Government needs to give treaty a harder look
OPINION:The Coalition’s argument for a Yes vote demands more scrutiny before Thursday
THE GOVERNMENT only has one argument in favour of the fiscal treaty: If we vote No, we will be unable to borrow money to fund public services. There will be no stability and so the ATM machines will seize up.
The Government’s case comes down to access to the European Stability Mechanism fund. This is a €700 billion firewall that euro zone governments can draw on if other borrowing costs are too high.
Until recently Fine Gael and Labour claimed that Ireland would not need a second IMF- ECB-European Commission programme of cuts. They argued that austerity would produce a recovery by giving confidence to investors. They are now saying though that Ireland may need “insurance” and the only way to guarantee access is by voting Yes.
This argument demands far more scrutiny. When terms such as a “second bailout” are used, it suggests that the IMF and commission are trying to help the Irish population. In reality, a second programme would involve even more stringent conditions.
The ESM treaty – which is due to be voted on in the Dáil after the referendum – states that the funds would come with “strict conditionality” that might include a “macro-economic adjustment programme”. The unelected European Commission and European Central Bank would be charged with negotiating that programme.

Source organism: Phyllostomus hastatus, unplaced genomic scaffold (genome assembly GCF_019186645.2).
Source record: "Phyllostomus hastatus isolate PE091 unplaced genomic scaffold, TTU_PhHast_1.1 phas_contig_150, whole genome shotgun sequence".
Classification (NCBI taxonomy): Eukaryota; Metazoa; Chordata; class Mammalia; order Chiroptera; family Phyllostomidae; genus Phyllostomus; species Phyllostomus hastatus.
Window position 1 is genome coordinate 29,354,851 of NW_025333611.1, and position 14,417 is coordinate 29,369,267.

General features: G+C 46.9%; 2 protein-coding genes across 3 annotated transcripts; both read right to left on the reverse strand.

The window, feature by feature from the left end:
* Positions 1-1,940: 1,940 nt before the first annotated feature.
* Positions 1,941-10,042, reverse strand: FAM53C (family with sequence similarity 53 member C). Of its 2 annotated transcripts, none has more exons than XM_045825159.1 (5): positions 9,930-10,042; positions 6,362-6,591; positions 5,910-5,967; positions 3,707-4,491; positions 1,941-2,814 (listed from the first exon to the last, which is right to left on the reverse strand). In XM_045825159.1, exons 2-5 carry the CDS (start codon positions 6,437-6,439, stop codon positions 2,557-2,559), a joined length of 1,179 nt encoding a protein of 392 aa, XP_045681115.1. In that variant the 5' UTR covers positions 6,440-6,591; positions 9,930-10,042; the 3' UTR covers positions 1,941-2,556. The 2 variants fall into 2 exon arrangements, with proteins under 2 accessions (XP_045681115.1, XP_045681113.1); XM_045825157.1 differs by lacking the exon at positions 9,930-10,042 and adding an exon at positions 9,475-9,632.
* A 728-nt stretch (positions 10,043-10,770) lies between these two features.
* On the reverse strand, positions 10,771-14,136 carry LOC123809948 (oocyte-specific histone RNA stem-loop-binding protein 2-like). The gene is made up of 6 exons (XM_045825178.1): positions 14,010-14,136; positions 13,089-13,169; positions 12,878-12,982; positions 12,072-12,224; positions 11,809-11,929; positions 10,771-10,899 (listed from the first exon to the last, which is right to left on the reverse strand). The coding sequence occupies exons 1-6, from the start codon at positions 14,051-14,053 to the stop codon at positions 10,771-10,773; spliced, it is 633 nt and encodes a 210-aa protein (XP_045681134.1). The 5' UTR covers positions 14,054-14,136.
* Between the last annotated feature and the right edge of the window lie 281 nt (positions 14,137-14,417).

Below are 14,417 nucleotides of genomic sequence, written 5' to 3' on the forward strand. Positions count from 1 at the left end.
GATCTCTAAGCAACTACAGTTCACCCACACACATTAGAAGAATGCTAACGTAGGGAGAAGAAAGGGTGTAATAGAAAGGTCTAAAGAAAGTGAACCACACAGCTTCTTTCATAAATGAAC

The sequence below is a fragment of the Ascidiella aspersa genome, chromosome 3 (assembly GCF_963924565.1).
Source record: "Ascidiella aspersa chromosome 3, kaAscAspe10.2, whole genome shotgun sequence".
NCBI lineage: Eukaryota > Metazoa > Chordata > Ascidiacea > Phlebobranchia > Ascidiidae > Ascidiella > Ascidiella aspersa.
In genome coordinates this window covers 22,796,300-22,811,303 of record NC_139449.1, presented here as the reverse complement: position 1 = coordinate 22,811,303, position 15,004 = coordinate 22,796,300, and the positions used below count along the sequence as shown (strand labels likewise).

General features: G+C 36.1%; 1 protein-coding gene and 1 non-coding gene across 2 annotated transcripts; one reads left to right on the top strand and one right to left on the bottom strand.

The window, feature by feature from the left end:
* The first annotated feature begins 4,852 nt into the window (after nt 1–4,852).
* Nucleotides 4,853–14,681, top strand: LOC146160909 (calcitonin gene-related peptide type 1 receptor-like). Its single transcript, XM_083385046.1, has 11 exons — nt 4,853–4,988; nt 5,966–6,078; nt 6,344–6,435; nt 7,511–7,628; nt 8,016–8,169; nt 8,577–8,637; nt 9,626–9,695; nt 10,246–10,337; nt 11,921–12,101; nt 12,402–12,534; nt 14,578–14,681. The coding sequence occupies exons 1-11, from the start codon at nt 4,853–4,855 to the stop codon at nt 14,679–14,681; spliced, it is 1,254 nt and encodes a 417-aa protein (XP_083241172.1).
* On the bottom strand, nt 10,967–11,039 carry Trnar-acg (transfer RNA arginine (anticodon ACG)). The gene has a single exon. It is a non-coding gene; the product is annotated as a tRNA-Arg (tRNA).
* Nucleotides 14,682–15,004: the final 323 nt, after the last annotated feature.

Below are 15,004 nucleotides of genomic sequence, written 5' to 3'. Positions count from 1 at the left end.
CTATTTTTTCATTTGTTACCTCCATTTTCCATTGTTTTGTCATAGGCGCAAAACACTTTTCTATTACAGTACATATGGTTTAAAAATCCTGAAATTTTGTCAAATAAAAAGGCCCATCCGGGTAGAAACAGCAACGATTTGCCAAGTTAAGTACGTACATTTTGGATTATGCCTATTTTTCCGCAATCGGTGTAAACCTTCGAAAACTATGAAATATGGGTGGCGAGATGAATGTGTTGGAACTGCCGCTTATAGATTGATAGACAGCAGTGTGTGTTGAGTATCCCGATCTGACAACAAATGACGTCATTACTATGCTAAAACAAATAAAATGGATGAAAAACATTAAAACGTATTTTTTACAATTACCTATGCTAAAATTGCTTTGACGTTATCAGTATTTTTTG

A recent report in the Irish Independent provided a clear example of what they might seek:
“Pensions, free travel and medical cards for the over-70s are being targeted for new cuts. The International Monetary Fund now has pensioners in its sights as it believes they have largely escaped the effects of austerity. The key provider of our bailout cash has told the Government to look at saving money by scrapping some free schemes for the elderly . . . Among the schemes are cheap electricity, gas and television licences, plus free travel passes and medical cards.”
So instead of a bailout, it will be moneylenders squeezing us for more sacrifices.
Ireland will be liable for more than €11 billion just to enter into the fund. It will have to make a down-payment of €1.47 billion which will have to be paid in five instalments of €225 million. These will start in July 2012 and continue until 2014. Strangely, the Yes side has often not been asked where this money will come from.
How can a country that is already paying out huge interest payments pay out even more? It gets worse. Article 9 of the ESM treaty states: “The board of governors may call in authorised unpaid capital at any time and set an appropriate period of time for its payment.”
In other words, Ireland could be told at any time to provide the remainder of its €11 billion. Again, no questions are asked of the Yes side where this huge amount will come from.